Hey, Pustulio—nice to hear from you again.
You say you’ve had both types of instructors. It reminds me of an old poem about six blind men who encounter an elephant. One of them takes hold of the trunk and says the elephant is like a rope. Another one grabs a leg and says the elephant is like a tree. And—well, the upshot of the whole thing is in the last two lines of the poem:
"Though each was partly in the right,
"They all were in the wrong."
None of them ever grasped the true essence of the elephant.
In psychology, as in just about everything else, there are enough theories to fill a warehouse. Ed Lopat, in his years in the minors before coming up to the White Sox in 1944, had made an exhaustive study of pitching and pitchers, and he was very interested in the mental and psychological aspects of pitching. He and I had many long talks—I used to call them “curbstone consultations”—and he talked not only about getting inside a batter’s head to confuse, discombooberate and generally mess up the latter’s timing and thinking; he also would get inside my bean from time to time to explore my mental processes out there on the mound. His approach to this angle was best described as common-sensical; he would check out a pitcher and determine where s/he was coming from and what would be the best way to enable him/her to reach his/her full capacity. Let me give you another example of how he would work.
When Allie Reynolds joined the Yankees in 1947 he was more of a thrower than a pitcher. He had a fast ball that often exceeded 100 miles an hour, but he was wild and didn’t have all this stuff together. When Lopat came to the Yankees at the start of the 1948 season he did what regular pitching coach Jim Turner couldn’t do. He saw where Reynolds was at, and one day he just sat the Chief down and talked to him about repertoire—about stuff. What he said was: “Take four pitches—a fast ball, a curve, a slider and a screwball. Now throw each one at three different speeds, and you have twelve pitches. Next, throw each one with both the losng-arm and the short-arm delivery, and you have twenty-four pitches.” He didn’t say what would happen if one threw each pitch at three different arm angles, overhand, three-quarters and sidearm, but later on I did the math and I came up with 72 pitches—and it may have been a lot more. In any event: Exit the fireballing thrower whose fast ball exceeded 100 miles an hour. Enter a very, very fine power pitcher with finesse, whose fast ball exceeded 100 miles an hour.
Steady Eddie told me once, when we were discussing the elements that went into the making of a good pitching coach, that he seemed to have a steadying influence on the rest of the pitching staff—that he could keep them relaxed and on an even keel. As he said, “It’s what I do”, with no pretense. Maybe he didn’t have a degree in the stuff, but he operated on a combination of common sense, instinct, keen observation, and what seemed to me to be a sixth sense—an eerie ability to spot a problem, zero in on it at once, and usually find a solution right away. In working with him I picked up on these elements, and more than once I thought to myself, "What an incredible pitching coach he is."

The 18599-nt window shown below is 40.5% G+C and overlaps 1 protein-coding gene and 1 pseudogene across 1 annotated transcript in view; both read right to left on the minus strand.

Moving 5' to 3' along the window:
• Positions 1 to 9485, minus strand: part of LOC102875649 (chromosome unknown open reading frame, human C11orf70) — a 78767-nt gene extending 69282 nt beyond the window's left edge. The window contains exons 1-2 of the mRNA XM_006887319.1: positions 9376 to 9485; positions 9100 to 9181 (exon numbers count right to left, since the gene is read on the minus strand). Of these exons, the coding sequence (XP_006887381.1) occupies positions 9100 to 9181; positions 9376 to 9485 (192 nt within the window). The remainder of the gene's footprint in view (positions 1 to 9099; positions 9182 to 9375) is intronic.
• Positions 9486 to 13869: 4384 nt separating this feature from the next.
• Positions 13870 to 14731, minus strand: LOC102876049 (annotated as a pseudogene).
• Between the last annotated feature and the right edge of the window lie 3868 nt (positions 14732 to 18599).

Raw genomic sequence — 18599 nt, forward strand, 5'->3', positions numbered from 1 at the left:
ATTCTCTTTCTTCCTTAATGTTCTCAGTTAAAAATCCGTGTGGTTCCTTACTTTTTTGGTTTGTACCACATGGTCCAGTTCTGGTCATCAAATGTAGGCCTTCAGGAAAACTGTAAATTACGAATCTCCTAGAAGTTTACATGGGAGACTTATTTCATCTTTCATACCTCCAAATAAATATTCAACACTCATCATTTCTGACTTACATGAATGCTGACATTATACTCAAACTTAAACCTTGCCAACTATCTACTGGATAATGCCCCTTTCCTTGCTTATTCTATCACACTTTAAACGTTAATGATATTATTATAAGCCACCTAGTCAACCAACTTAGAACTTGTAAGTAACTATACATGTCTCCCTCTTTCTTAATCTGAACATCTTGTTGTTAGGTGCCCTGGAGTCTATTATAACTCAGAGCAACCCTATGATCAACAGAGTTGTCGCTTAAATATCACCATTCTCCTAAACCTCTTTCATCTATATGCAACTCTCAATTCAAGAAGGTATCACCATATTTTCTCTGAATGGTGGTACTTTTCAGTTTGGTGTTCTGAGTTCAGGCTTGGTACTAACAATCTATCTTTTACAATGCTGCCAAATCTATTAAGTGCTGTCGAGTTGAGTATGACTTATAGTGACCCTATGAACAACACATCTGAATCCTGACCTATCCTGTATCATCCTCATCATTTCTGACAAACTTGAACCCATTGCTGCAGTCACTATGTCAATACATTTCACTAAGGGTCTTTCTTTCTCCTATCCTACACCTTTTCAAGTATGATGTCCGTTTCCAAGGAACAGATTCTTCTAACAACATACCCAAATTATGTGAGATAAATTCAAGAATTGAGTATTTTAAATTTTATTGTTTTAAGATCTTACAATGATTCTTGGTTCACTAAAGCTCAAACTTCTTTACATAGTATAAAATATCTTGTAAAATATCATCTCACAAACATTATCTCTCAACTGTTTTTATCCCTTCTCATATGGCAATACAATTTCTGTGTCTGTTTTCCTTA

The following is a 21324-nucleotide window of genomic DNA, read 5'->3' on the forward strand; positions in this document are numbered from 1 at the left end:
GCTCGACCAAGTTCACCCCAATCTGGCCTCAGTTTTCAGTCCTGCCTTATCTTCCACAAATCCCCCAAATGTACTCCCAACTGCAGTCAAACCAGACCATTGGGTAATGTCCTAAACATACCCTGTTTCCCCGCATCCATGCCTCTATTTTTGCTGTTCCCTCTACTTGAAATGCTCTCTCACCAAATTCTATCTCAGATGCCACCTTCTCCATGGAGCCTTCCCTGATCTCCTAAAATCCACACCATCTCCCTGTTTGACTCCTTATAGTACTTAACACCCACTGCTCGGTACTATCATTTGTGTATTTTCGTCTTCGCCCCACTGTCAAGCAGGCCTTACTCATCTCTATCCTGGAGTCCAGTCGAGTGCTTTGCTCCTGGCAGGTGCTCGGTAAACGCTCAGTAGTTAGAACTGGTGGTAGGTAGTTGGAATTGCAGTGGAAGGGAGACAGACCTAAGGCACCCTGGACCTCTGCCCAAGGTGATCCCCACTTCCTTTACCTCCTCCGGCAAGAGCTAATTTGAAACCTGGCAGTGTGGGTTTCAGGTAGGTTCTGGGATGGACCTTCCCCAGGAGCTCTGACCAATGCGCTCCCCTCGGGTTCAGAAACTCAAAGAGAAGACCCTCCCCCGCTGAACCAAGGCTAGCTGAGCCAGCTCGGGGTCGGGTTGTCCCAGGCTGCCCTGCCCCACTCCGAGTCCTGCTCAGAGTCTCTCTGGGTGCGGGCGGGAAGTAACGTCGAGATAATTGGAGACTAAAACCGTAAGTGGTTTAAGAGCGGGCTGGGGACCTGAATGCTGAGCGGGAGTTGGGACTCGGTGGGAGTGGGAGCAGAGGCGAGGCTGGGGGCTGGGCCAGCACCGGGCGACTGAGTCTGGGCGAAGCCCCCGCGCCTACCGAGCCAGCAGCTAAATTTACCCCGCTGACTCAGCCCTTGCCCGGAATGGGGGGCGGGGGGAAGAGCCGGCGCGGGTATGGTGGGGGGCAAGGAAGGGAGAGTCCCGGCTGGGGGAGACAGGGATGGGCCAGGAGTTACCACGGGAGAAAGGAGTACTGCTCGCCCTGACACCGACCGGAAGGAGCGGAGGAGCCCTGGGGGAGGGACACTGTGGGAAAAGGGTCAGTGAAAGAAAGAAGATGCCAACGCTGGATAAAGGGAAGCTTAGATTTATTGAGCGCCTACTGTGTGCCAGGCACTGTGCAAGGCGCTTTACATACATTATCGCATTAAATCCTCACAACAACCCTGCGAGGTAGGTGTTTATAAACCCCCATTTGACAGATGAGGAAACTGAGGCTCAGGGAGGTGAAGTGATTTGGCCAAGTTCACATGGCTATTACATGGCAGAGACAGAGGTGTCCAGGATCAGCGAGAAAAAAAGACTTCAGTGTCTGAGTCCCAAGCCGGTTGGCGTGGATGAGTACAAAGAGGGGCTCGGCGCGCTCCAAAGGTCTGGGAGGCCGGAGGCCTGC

Where he picked up his working knowledge of hypnosis and how to use it, I’ll never know, because I decided not to push the matter—I figured, let it be his secret. But he knew several different approaches, all of which had one thing in common—they were aimed at taking the pressure off and giving a person a chance to relax and let his/her mind rest and become more receptive. As he put it, “The best definition of hypnosis I’ve ever run across is this: it’s an altered state of consciousness characterized by super-concentration and super-relaxation.” And how he would use it—whether it be to resolve a problem such as the one I had, or impart some important information, or just help a person clear his/her head—I remember that from the very beginning, even when he wasn’t using it, he made me feel comfortable and kept me relaxed and receptive to the information, advice and instruction I was receiving from him. And he would tailor his approach to the particular makeup of the pitcher he was working with—he individualized it, not like some psychologists et al. who were basically sticks in the mud! So, the point is, when you know what you’re doing with it you’ll find it very useful indeed.
And he knew what he was doing, all right. I remember that he had a very calm, pleasant and matter-of-fact speaking voice with a particular undertone in it that would just grab and hold the attention of the person he was talking to. Even when he was just explaining to another pitcher about things like focus—or pitch sequences— or getting through a rough patch—there was that element, which I have never seen in any other pitcher or pitching coach. Or heard. He really had me in the palm of his hand, and he helped me make the most of what he told and showed me. They just don’t make pitching coaches like that any more!
You take the best of what you hear or learn, put it together, and come up with your own ideas, your own conception, of what this is all about.
"Well, I’ve run on long enough. You have a lot to think about, and as I said—look into it. And don’t lose that knuckleball!!! 8) :baseballpitcher: